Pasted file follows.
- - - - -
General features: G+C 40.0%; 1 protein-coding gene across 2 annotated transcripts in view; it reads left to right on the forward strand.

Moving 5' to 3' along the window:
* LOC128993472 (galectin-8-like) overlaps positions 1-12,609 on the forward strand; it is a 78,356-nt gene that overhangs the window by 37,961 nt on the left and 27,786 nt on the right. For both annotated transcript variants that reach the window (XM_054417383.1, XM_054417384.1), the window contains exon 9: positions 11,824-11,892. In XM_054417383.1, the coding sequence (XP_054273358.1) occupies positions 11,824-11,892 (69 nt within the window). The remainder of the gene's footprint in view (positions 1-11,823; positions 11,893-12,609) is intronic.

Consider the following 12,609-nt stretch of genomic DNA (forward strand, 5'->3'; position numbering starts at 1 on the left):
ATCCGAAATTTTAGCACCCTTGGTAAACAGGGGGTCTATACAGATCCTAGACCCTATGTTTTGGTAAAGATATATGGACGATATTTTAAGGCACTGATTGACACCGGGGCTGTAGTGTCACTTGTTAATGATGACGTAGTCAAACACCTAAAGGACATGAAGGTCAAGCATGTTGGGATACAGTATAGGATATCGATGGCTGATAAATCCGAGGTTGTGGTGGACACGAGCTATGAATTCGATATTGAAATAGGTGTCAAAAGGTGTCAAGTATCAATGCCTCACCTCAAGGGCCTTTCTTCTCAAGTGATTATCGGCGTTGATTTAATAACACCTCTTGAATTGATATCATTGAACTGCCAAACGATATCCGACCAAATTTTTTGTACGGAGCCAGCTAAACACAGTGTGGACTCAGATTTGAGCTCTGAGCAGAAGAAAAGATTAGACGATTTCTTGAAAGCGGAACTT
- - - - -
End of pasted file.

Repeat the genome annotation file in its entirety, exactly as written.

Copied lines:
General features: G+C 40.0%; 1 protein-coding gene across 2 annotated transcripts in view; it reads left to right on the forward strand.

Moving 5' to 3' along the window:
* LOC128993472 (galectin-8-like) overlaps positions 1-12,609 on the forward strand; it is a 78,356-nt gene that overhangs the window by 37,961 nt on the left and 27,786 nt on the right. For both annotated transcript variants that reach the window (XM_054417383.1, XM_054417384.1), the window contains exon 9: positions 11,824-11,892. In XM_054417383.1, the coding sequence (XP_054273358.1) occupies positions 11,824-11,892 (69 nt within the window). The remainder of the gene's footprint in view (positions 1-11,823; positions 11,893-12,609) is intronic.

Consider the following 12,609-nt stretch of genomic DNA (forward strand, 5'->3'; position numbering starts at 1 on the left):
ATCCGAAATTTTAGCACCCTTGGTAAACAGGGGGTCTATACAGATCCTAGACCCTATGTTTTGGTAAAGATATATGGACGATATTTTAAGGCACTGATTGACACCGGGGCTGTAGTGTCACTTGTTAATGATGACGTAGTCAAACACCTAAAGGACATGAAGGTCAAGCATGTTGGGATACAGTATAGGATATCGATGGCTGATAAATCCGAGGTTGTGGTGGACACGAGCTATGAATTCGATATTGAAATAGGTGTCAAAAGGTGTCAAGTATCAATGCCTCACCTCAAGGGCCTTTCTTCTCAAGTGATTATCGGCGTTGATTTAATAACACCTCTTGAATTGATATCATTGAACTGCCAAACGATATCCGACCAAATTTTTTGTACGGAGCCAGCTAAACACAGTGTGGACTCAGATTTGAGCTCTGAGCAGAAGAAAAGATTAGACGATTTCTTGAAAGCGGAACTT